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Bernie mentions using red oak as a replacement wood, but from the look and that this was (and will be?) an outside piece, I believe that you'll want to use quartersawn white oak rather than red oak, as it will hold up better to water and outdoor weather.

Another advantage of Steve's suggestion will be that you won't have to try to match the existing wood with new wood, the original patina will be preserved since you've only replaced wood hidden by joinery.
Wanted to 2nd your recommendation.

OP: If you can can't get the QSWO, or have difficulty in matching the age/weathering that has occurred, an option might be to resaw the original pieces with the broken tenon. Plane the back side smooth and laminate a new piece of oak between the 2 to bring you back to original thickness. You could also let the center piece run long to use as your tenon. Glue scabs on the sides of the tenon if necessary. Just an alternative. Don't think the eye would catch the lamination on the edge of a couple of boards in a row of slats like they would on the face.
 

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Apologies to Steve and Mark - you so correct Steve in the procedure you have offered Mark. With the right tools and a bit of skill, that is an easy and best fix.

Mark - I'm sorry I took you for a "newbie", you obviously have skills I assumed you didn't have. That is a narrow end you need to drill into and I wrongly assumed you might have difficulty achieving the best fix Steve offered.

As for the wood species - still looks like red oak to me and the bench doesn't look like it was outside much... but if I'm wrong, yes white oak is better then red for outdoor use. Unfortunately, I know this from a couple of early builds. Pictures can tell a thousand words, but sometimes they are hard to understand...
 

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Apologies to Steve and Mark - you so correct Steve in the procedure you have offered Mark. With the right tools and a bit of skill, that is an easy and best fix.

Mark - I'm sorry I took you for a "newbie", you obviously have skills I assumed you didn't have. That is a narrow end you need to drill into and I wrongly assumed you might have difficulty achieving the best fix Steve offered.

As for the wood species - still looks like red oak to me and the bench doesn't look like it was outside much... but if I'm wrong, yes white oak is better then red for outdoor use. Unfortunately, I know this from a couple of early builds. Pictures can tell a thousand words, but sometimes they are hard to understand...
Hey, no harm, no foul. I have the tools, skill, a bit of smarts, and the tenacity to figure stuff out, I just lack the wisdom that comes with experience in doing this kind of work. My experience comes from remodeling whole houses, not individual pieces of furniture.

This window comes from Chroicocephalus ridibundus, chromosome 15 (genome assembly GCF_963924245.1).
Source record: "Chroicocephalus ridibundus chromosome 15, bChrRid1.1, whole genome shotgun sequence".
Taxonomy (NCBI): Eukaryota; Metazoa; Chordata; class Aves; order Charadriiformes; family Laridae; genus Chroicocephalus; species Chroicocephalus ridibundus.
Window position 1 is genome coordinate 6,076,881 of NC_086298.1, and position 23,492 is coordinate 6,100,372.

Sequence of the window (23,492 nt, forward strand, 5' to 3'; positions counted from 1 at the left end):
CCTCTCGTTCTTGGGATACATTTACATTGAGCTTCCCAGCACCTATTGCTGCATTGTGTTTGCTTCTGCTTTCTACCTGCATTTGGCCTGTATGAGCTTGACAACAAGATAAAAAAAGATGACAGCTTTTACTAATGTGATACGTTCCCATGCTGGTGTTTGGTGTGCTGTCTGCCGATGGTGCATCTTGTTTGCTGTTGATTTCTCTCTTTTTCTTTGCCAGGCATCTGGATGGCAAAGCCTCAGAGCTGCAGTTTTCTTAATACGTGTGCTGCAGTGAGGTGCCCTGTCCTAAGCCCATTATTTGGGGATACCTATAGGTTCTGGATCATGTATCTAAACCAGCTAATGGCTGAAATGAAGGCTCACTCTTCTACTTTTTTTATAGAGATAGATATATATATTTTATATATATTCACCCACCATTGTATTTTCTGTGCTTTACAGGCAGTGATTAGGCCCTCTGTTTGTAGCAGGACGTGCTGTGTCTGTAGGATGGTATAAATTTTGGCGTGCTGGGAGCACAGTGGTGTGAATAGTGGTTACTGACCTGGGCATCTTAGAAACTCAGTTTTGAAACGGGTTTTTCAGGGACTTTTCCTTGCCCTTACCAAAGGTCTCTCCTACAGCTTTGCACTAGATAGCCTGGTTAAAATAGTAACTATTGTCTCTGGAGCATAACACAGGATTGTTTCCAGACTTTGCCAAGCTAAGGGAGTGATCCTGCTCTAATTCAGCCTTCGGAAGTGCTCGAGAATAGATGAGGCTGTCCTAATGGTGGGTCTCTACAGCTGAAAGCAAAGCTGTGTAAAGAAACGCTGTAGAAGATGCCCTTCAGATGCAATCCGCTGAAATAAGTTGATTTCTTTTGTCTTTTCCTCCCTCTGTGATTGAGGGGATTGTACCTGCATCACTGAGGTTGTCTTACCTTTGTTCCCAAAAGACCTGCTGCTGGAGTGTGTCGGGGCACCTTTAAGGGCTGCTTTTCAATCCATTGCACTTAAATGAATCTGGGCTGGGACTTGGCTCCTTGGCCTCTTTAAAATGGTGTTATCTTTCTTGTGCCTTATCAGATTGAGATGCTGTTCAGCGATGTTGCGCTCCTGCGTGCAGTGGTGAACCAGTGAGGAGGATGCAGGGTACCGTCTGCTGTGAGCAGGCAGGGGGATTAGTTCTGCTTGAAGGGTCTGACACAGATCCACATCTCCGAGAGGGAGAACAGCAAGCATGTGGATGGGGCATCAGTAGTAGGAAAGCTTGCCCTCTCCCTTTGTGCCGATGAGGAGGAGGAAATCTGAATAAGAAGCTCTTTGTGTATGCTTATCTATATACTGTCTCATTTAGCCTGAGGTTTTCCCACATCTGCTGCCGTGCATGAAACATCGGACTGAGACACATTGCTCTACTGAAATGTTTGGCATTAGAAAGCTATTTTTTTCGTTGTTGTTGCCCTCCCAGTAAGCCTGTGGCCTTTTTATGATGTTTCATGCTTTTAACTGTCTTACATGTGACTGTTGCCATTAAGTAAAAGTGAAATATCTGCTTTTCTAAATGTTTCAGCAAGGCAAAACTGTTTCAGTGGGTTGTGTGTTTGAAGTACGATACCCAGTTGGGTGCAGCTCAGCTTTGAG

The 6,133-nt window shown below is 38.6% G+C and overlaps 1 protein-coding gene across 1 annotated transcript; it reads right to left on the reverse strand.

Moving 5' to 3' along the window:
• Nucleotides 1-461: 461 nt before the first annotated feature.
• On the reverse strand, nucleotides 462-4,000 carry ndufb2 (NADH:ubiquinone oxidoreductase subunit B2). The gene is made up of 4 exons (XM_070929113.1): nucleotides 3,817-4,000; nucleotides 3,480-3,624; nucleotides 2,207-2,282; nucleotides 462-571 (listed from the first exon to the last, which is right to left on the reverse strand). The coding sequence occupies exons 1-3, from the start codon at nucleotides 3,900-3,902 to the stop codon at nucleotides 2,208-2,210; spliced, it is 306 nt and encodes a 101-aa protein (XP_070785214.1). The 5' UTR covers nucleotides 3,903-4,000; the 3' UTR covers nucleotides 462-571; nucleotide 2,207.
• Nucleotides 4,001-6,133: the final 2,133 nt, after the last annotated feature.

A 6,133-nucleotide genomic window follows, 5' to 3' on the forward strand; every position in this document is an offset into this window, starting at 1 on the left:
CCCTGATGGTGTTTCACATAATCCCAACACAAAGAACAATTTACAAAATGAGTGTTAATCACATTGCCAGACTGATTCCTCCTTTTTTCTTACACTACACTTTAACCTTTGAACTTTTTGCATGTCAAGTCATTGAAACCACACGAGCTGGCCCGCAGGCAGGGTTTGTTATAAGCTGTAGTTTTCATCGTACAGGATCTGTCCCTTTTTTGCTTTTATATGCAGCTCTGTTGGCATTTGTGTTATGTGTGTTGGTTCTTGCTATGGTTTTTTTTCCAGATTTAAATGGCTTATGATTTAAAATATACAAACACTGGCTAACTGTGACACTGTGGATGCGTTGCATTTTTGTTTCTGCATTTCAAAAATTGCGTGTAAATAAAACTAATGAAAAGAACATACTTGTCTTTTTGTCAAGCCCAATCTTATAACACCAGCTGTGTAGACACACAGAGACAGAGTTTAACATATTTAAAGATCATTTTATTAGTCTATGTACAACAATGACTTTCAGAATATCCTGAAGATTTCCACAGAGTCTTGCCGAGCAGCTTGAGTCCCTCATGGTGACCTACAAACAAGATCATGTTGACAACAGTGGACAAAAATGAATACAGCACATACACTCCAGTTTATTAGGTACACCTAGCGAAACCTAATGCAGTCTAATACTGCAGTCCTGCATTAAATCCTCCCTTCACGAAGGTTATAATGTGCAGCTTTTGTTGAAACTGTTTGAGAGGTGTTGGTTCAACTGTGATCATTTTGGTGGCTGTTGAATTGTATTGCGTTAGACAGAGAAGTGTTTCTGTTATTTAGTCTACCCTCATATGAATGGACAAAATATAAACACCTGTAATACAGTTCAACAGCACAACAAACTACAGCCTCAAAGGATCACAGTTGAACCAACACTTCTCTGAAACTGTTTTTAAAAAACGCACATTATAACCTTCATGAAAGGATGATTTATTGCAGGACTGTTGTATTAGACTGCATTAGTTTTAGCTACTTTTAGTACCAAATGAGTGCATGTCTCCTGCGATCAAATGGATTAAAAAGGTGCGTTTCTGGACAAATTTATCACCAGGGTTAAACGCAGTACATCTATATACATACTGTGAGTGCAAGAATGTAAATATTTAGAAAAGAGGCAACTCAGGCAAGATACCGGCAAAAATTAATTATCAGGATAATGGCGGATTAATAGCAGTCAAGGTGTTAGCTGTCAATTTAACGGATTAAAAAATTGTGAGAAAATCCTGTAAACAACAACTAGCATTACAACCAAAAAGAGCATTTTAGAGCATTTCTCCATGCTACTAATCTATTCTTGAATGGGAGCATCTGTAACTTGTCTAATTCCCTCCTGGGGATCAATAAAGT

I tend toward the practical with a tendency to overbuild. My initial thought here was to use a stainless steel, pre-bent 3/16" x 2" hanger bolt with the lag side driven into the predrilled slat, and the machined side (double nutted) epoxied into the seat mortice.

Although a bit "hokey," it'd be strong. However, I want to keep this true to its original form so I'm going to remake them following the idea that Steve posted. Pics forthcoming.

I appreciate the replies.
 

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you can't get there without disassembling it

Based on the 2 photos posted, the spindles/slats are trapped between the seat and the back rail. The ends are inserted into mortises in both at the time of assembly, so to insert new ones in, the back rail has to come off to be true to the original.



I know of no other way to replace them. Loose tenons still project more then the space between the back rail and the seat. I had a similar issue when I restored these chairs:
http://www.woodworkingtalk.com/f9/what-chairs-these-39917/
 

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Based on the 2 photos posted, the spindles/slats are trapped between the seat and the back rail. The ends are inserted into mortises in both at the time of assembly, so to insert new ones in, the back rail has to come off to be true to the original.
Yep. With the exception of the stretcher, I was able to completely disassemble the bench. This thing had at least a half dozen coats of what looks like shellac and varnish and disassembly has made stripping and sanding MUCH easier. I'll post up some pictures tomorrow.
 

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After many years in the trade I would agree that this is quarter sawn white oak and it needs to be repaired using loose tenons if you want to preserve the original integraty of the piece.If you want to know for sure.Take a slat and clean the end up and see if you can blow thru it.The cell structure is different in red and white oak.